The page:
COURT OF APPEALS
DATED AND FILED
September 20, 2012
Diane M. Fremgen
Clerk of Court of Appeals
This opinion is subject to further editing. If published, the official version will appear in the bound volume of the Official Reports.
A party may file with the Supreme Court a petition to review an adverse decision by the Court of Appeals. See Wis. Stat. § 808.10 and Rule 809.62.
Cir. Ct. No. 2010CV309
STATE OF WISCONSIN
IN COURT OF APPEALS
Andrew Oemig and Gina Oemig,
Town of Lowell,
Kopplin & Kinas Co., Inc., Cincinnati Insurance Company
and Foth Infrastructure and Environment, LLC,
Rural Mutual Insurance Company,
APPEAL from a judgment of the circuit court for Dodge County: steven g. bauer, Judge. Affirmed.
¶1 BLANCHARD, J. At issue in this case is whether the Town of Lowell has coverage under its “business owners” insurance policy with Rural Mutual Insurance Company for negligence and other claims arising out of a project to relocate the intersection of two roads. We conclude, as did the circuit court, that coverage for the negligence claim as alleged against the Town is barred by the “professional services” exclusion in the policy, because the claim alleges that the Town was negligent in approving the project design, but not in actual project construction. We further conclude that the Town has failed to adequately develop any separate argument as to why the exclusion should not also bar coverage for the other three claims at issue in this appeal, each of which appears to be based on the Town’s alleged negligence. Accordingly, we affirm the circuit court’s judgment.
¶2 The Town contracted with two private contractors, Kopplin & Kinas Co., Inc. (“K&K”), and Foth Infrastructure and Environment, LLC (“Foth I&E”), to design and construct a project to relocate an intersection of roads adjacent to property owned by Andrew and Gina Oemig. The Oemigs brought claims against the Town, its insurer Rural Mutual, K&K, Foth I&E, and K&K’s insurer, alleging damages caused by the project. The claims against the Town at issue here are: (1) negligence, (2) negligent private nuisance, (3) strict liability private nuisance, and (4) trespass.
¶3 The Oemigs alleged, among other things, that the Town negligently approved the design of the project. The Oemigs further alleged that the Town’s conduct caused damage to their property, including discharge of surface water across the property resulting in rocky and rutted terrain.
¶4 The Town holds a “business owners” insurance policy with Rural Mutual. The circuit court granted a Rural Mutual motion to bifurcate the proceedings. The court then granted Rural Mutual’s motion for summary judgment on the coverage issue. The circuit court agreed with Rural Mutual that Rural Mutual had no duty to defend or indemnify the Town and entered a judgment dismissing Rural Mutual from the Oemigs’ action. The Town appeals.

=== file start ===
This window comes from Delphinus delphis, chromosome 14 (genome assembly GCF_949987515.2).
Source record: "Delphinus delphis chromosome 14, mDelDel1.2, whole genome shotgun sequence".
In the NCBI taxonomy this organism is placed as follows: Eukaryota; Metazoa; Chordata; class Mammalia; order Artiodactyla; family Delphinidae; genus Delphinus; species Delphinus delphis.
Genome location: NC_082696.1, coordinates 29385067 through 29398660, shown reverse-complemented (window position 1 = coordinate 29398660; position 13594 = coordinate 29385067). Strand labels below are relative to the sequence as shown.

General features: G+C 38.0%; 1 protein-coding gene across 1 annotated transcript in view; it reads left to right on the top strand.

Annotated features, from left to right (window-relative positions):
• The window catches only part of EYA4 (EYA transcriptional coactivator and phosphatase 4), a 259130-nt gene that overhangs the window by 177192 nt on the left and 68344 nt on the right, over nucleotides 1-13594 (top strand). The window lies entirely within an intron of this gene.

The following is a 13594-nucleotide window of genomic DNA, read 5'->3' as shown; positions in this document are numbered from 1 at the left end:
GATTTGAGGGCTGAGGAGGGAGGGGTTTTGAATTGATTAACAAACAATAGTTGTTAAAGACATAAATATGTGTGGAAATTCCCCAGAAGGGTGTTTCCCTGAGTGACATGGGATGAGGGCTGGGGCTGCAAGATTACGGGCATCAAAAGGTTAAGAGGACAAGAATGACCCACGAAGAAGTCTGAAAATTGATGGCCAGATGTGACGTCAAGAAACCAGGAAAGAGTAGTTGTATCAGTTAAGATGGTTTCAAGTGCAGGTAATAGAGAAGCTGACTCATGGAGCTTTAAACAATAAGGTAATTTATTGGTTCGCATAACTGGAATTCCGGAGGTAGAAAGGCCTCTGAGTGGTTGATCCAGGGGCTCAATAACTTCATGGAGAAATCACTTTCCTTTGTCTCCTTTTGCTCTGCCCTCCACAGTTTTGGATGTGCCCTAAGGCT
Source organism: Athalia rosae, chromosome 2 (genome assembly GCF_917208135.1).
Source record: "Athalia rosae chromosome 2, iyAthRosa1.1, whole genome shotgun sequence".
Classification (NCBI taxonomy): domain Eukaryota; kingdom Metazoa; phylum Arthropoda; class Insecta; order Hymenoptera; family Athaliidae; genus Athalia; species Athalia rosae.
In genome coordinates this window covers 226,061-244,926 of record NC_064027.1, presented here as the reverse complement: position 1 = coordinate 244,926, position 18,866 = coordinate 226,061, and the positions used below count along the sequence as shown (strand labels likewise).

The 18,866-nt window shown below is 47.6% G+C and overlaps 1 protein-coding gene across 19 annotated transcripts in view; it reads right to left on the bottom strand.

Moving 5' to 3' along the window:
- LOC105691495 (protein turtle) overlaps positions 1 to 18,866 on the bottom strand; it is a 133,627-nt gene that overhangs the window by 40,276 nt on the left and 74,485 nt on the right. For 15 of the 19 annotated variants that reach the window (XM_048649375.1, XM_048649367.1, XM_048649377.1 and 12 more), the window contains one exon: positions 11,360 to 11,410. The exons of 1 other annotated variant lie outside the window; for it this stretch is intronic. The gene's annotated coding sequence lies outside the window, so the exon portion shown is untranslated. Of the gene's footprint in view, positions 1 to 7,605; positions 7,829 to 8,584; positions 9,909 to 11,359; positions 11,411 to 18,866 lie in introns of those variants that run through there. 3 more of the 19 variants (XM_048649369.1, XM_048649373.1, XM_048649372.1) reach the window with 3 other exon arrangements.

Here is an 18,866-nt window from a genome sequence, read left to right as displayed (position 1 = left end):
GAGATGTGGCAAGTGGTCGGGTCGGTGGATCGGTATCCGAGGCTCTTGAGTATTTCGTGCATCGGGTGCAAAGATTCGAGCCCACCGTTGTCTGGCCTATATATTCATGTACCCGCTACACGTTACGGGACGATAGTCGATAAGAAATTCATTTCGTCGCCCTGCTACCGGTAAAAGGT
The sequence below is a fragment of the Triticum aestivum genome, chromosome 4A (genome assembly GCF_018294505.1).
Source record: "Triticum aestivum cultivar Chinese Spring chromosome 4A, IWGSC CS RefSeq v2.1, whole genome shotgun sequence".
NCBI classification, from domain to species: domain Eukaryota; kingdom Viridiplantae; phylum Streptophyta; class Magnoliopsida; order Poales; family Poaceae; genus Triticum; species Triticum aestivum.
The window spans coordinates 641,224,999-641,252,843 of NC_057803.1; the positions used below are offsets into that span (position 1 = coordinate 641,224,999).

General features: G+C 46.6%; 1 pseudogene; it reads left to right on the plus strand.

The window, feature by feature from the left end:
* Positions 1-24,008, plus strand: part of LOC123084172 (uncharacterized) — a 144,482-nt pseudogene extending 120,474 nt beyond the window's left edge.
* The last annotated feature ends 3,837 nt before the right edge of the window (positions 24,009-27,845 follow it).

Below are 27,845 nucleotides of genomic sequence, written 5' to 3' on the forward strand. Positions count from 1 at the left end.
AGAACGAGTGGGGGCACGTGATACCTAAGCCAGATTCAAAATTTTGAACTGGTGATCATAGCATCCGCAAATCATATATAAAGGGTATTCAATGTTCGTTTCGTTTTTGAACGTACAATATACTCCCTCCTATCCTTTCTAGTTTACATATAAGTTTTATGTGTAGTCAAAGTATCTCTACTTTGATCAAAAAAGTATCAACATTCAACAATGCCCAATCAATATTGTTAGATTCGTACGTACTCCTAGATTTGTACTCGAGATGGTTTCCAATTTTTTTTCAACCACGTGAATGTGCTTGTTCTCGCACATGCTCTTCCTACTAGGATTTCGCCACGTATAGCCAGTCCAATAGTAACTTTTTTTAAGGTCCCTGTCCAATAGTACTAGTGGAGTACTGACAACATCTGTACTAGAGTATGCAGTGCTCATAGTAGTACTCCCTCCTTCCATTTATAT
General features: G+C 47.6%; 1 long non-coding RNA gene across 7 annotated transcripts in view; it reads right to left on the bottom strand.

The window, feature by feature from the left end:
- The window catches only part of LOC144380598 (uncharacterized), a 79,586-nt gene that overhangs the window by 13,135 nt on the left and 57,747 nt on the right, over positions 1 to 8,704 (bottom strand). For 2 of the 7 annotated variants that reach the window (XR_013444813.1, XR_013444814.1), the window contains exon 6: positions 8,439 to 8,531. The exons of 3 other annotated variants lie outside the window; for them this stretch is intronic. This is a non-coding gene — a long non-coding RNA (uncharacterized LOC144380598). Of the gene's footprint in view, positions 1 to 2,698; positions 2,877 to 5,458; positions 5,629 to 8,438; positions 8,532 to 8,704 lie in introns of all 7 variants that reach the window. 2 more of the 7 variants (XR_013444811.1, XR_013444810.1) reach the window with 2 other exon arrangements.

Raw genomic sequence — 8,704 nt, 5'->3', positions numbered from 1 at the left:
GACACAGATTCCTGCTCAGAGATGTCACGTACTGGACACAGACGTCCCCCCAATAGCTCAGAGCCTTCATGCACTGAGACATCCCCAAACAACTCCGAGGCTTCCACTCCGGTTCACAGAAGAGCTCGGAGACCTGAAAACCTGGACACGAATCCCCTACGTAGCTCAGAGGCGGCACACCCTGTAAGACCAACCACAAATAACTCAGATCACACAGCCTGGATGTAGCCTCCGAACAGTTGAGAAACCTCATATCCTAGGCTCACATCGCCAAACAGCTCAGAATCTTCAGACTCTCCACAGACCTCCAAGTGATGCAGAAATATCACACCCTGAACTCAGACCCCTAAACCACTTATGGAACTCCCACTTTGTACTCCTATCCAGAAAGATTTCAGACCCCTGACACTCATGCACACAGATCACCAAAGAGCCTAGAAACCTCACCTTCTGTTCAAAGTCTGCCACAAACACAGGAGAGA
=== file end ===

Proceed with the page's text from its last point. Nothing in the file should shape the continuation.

¶5 We reference additional facts as needed in our discussion below.
¶6 Although the coverage issue in this case was resolved on summary judgment, the only pertinent material before the circuit court was the Oemigs’ complaint and a copy of the Town’s insurance policy. Thus, both the court and the parties addressed the coverage issue by comparing the allegations in the complaint to the policy terms, without consideration of any additional evidence. Because there is no other evidence to consider, we do the same. Cf. Olson v. Farrar, 2012 WI 3, ¶¶34-38, 338 Wis. 2d 215, 809 N.W.2d 1; Estate of Sustache v. American Family Mut. Ins. Co., 2008 WI 87, ¶¶28-29, 311 Wis. 2d 548, 751 N.W.2d 845 (when the affidavits on a coverage issue include evidence in addition to the complaint and insurance policy, and the insurer has been providing a defense to the insured, the court may consider material extrinsic to the complaint and policy, thus departing from “four corners” rule).
¶7 Whether an insurance policy provides coverage is a question of insurance contract interpretation subject to de novo review. 1325 N. Van Buren, LLC v. T-3 Group, Ltd., 2006 WI 94, ¶23, 293 Wis. 2d 410, 716 N.W.2d 822. If an insurance policy provides coverage for even one claim in a lawsuit, then the insurer is obligated to defend the entire suit. Fireman’s Fund Ins. Co. of Wis. v. Bradley Corp., 2003 WI 33, ¶21, 261 Wis. 2d 4, 660 N.W.2d 666.
¶8 If we were applying the four-corners rule, the allegations of the complaint would be controlling, regardless of the actual merits of the allegations. Estate of Sustache, 311 Wis. 2d 548, ¶20. In addition, we would construe the allegations liberally, draw reasonable inferences from those allegations, and resolve any doubts in favor of the insured. See Olson, 338 Wis. 2d 215, ¶29 n.5. We will assume in the Town’s favor, without deciding the issue, that we should apply these same standards when, as here, the coverage issue arises on summary judgment but there is no evidence to consider in addition to the complaint and insurance policy.
¶9 We conclude for the reasons explained below that the Town has no coverage under its Rural Mutual policy for the Oemigs’ claims.
¶10 The Town’s business owners policy includes occurrence-based “comprehensive business liability” coverage for “property damage.” An “occurrence” is defined under the policy as “an accident, including continuous or repeated exposure to substantially the same general harmful conditions.”